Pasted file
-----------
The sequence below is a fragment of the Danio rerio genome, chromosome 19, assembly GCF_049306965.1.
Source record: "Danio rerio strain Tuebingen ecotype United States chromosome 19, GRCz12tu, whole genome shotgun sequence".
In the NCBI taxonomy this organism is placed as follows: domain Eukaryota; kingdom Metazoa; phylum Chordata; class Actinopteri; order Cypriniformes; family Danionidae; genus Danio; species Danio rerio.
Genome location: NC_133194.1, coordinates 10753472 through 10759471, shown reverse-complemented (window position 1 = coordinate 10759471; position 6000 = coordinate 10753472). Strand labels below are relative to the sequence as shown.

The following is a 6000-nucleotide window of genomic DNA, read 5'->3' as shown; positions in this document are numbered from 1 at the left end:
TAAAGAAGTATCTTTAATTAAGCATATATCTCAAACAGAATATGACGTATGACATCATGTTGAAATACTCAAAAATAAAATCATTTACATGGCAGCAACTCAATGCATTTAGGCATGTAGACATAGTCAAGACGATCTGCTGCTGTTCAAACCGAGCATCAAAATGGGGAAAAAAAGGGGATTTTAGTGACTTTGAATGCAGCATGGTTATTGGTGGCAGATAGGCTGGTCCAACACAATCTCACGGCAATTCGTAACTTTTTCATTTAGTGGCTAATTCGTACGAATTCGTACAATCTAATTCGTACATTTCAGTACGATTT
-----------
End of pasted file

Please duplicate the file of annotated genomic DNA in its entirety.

The sequence below is a fragment of the Danio rerio genome, chromosome 19, assembly GCF_049306965.1.
Source record: "Danio rerio strain Tuebingen ecotype United States chromosome 19, GRCz12tu, whole genome shotgun sequence".
In the NCBI taxonomy this organism is placed as follows: domain Eukaryota; kingdom Metazoa; phylum Chordata; class Actinopteri; order Cypriniformes; family Danionidae; genus Danio; species Danio rerio.
Genome location: NC_133194.1, coordinates 10753472 through 10759471, shown reverse-complemented (window position 1 = coordinate 10759471; position 6000 = coordinate 10753472). Strand labels below are relative to the sequence as shown.

The following is a 6000-nucleotide window of genomic DNA, read 5'->3' as shown; positions in this document are numbered from 1 at the left end:
TAAAGAAGTATCTTTAATTAAGCATATATCTCAAACAGAATATGACGTATGACATCATGTTGAAATACTCAAAAATAAAATCATTTACATGGCAGCAACTCAATGCATTTAGGCATGTAGACATAGTCAAGACGATCTGCTGCTGTTCAAACCGAGCATCAAAATGGGGAAAAAAAGGGGATTTTAGTGACTTTGAATGCAGCATGGTTATTGGTGGCAGATAGGCTGGTCCAACACAATCTCACGGCAATTCGTAACTTTTTCATTTAGTGGCTAATTCGTACGAATTCGTACAATCTAATTCGTACATTTCAGTACGATTT